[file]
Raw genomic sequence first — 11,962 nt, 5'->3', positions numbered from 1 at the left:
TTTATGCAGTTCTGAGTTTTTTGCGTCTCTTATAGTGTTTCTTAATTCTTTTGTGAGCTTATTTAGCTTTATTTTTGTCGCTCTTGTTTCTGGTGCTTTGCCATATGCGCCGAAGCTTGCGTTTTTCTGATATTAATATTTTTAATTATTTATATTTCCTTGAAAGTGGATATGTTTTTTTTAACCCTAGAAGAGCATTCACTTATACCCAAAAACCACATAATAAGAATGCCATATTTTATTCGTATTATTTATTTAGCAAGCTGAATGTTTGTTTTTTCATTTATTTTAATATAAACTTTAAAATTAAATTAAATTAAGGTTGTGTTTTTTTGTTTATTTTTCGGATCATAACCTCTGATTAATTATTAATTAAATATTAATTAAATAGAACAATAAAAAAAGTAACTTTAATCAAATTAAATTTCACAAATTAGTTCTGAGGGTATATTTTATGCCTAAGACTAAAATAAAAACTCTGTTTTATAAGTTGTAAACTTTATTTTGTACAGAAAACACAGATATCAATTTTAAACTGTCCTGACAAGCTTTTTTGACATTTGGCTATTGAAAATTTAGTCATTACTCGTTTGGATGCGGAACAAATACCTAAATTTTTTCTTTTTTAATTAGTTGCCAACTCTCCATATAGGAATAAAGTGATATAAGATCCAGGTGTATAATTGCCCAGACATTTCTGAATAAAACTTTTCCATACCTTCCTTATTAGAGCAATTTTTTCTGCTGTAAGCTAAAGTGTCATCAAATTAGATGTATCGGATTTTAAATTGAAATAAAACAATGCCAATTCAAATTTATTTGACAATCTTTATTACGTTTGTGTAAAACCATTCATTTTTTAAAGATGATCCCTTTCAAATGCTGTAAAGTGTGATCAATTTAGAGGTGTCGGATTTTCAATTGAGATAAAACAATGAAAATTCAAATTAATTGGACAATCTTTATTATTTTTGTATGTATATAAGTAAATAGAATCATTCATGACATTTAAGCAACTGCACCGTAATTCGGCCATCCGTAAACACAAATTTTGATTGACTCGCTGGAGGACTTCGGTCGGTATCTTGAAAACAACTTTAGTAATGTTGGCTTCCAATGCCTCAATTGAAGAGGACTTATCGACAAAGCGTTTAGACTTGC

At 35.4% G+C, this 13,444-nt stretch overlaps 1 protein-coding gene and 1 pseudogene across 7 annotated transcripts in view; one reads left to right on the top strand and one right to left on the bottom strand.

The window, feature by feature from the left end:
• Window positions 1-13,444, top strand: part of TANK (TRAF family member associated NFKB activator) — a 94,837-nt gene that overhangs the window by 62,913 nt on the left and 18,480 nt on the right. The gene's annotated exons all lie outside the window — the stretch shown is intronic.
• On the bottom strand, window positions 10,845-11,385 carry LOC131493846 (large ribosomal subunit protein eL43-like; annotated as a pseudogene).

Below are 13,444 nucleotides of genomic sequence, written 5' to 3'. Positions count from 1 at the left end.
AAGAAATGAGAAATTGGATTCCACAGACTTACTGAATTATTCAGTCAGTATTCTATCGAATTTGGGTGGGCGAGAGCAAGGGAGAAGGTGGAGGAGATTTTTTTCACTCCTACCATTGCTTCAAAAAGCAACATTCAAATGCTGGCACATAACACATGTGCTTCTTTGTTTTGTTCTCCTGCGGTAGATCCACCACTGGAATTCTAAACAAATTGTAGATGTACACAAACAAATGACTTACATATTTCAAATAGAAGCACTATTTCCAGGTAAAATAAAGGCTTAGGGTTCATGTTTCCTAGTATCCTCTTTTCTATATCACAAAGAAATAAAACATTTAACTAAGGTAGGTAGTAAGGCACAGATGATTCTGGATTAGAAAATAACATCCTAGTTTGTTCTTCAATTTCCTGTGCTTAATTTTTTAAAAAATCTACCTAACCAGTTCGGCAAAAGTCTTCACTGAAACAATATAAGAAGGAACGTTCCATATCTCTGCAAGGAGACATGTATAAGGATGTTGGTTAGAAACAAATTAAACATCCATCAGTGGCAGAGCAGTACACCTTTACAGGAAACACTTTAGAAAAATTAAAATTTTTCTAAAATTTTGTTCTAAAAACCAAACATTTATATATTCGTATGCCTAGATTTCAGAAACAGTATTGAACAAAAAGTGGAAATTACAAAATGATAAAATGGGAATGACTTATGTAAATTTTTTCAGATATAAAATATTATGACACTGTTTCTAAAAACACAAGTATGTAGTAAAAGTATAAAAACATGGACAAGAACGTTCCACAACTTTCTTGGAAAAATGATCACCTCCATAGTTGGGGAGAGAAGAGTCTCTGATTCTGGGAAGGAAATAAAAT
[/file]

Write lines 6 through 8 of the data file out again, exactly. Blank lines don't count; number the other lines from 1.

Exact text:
• On the bottom strand, window positions 10,845-11,385 carry LOC131493846 (large ribosomal subunit protein eL43-like; annotated as a pseudogene).

Below are 13,444 nucleotides of genomic sequence, written 5' to 3'. Positions count from 1 at the left end.
AAGAAATGAGAAATTGGATTCCACAGACTTACTGAATTATTCAGTCAGTATTCTATCGAATTTGGGTGGGCGAGAGCAAGGGAGAAGGTGGAGGAGATTTTTTTCACTCCTACCATTGCTTCAAAAAGCAACATTCAAATGCTGGCACATAACACATGTGCTTCTTTGTTTTGTTCTCCTGCGGTAGATCCACCACTGGAATTCTAAACAAATTGTAGATGTACACAAACAAATGACTTACATATTTCAAATAGAAGCACTATTTCCAGGTAAAATAAAGGCTTAGGGTTCATGTTTCCTAGTATCCTCTTTTCTATATCACAAAGAAATAAAACATTTAACTAAGGTAGGTAGTAAGGCACAGATGATTCTGGATTAGAAAATAACATCCTAGTTTGTTCTTCAATTTCCTGTGCTTAATTTTTTAAAAAATCTACCTAACCAGTTCGGCAAAAGTCTTCACTGAAACAATATAAGAAGGAACGTTCCATATCTCTGCAAGGAGACATGTATAAGGATGTTGGTTAGAAACAAATTAAACATCCATCAGTGGCAGAGCAGTACACCTTTACAGGAAACACTTTAGAAAAATTAAAATTTTTCTAAAATTTTGTTCTAAAAACCAAACATTTATATATTCGTATGCCTAGATTTCAGAAACAGTATTGAACAAAAAGTGGAAATTACAAAATGATAAAATGGGAATGACTTATGTAAATTTTTTCAGATATAAAATATTATGACACTGTTTCTAAAAACACAAGTATGTAGTAAAAGTATAAAAACATGGACAAGAACGTTCCACAACTTTCTTGGAAAAATGATCACCTCCATAGTTGGGGAGAGAAGAGTCTCTGATTCTGGGAAGGAAATAAAAT